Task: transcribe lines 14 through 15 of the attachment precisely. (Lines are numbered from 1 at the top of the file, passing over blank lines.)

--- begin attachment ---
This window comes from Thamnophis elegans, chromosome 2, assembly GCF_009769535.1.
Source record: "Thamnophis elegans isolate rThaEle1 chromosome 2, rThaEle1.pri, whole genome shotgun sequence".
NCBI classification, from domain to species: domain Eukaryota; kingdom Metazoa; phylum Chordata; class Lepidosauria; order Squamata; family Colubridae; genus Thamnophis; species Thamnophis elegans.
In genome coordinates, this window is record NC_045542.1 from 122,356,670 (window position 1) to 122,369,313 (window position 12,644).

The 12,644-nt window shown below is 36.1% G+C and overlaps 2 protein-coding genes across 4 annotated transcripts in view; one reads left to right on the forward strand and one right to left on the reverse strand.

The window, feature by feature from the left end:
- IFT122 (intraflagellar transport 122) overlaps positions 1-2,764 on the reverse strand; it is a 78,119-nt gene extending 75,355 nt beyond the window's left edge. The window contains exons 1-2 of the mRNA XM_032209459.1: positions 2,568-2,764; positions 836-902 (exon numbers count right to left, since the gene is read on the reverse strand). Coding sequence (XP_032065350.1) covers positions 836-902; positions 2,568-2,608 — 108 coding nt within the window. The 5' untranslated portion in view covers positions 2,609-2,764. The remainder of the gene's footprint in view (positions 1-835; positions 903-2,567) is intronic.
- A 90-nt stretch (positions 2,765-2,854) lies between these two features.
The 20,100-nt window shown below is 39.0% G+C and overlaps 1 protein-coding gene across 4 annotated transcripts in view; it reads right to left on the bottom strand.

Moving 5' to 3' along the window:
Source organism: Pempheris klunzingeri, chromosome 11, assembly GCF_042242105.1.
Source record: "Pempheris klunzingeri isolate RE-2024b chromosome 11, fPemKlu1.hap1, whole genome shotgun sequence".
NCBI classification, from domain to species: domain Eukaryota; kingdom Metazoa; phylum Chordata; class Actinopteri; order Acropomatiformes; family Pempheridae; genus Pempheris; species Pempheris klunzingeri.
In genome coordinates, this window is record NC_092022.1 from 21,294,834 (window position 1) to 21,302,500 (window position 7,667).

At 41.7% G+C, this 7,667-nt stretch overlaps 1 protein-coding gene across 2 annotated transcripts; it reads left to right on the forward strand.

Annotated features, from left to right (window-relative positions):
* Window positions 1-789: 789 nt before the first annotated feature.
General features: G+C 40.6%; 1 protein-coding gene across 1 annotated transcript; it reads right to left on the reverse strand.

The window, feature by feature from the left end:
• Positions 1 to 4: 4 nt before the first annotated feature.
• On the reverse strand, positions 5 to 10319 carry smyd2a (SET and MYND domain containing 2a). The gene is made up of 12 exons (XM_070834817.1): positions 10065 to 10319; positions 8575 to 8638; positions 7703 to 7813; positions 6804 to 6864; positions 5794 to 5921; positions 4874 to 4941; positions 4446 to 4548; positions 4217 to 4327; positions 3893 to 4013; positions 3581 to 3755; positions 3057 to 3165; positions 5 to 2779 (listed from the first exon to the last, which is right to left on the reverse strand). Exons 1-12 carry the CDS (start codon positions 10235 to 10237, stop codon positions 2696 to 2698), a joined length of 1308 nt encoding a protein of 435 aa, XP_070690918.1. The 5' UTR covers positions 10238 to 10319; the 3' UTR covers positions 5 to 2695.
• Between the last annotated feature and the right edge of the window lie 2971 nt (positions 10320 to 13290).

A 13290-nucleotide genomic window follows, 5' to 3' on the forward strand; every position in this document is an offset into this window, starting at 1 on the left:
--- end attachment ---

In genome coordinates, this window is record NC_092022.1 from 21,294,834 (window position 1) to 21,302,500 (window position 7,667).

At 41.7% G+C, this 7,667-nt stretch overlaps 1 protein-coding gene across 2 annotated transcripts; it reads left to right on the forward strand.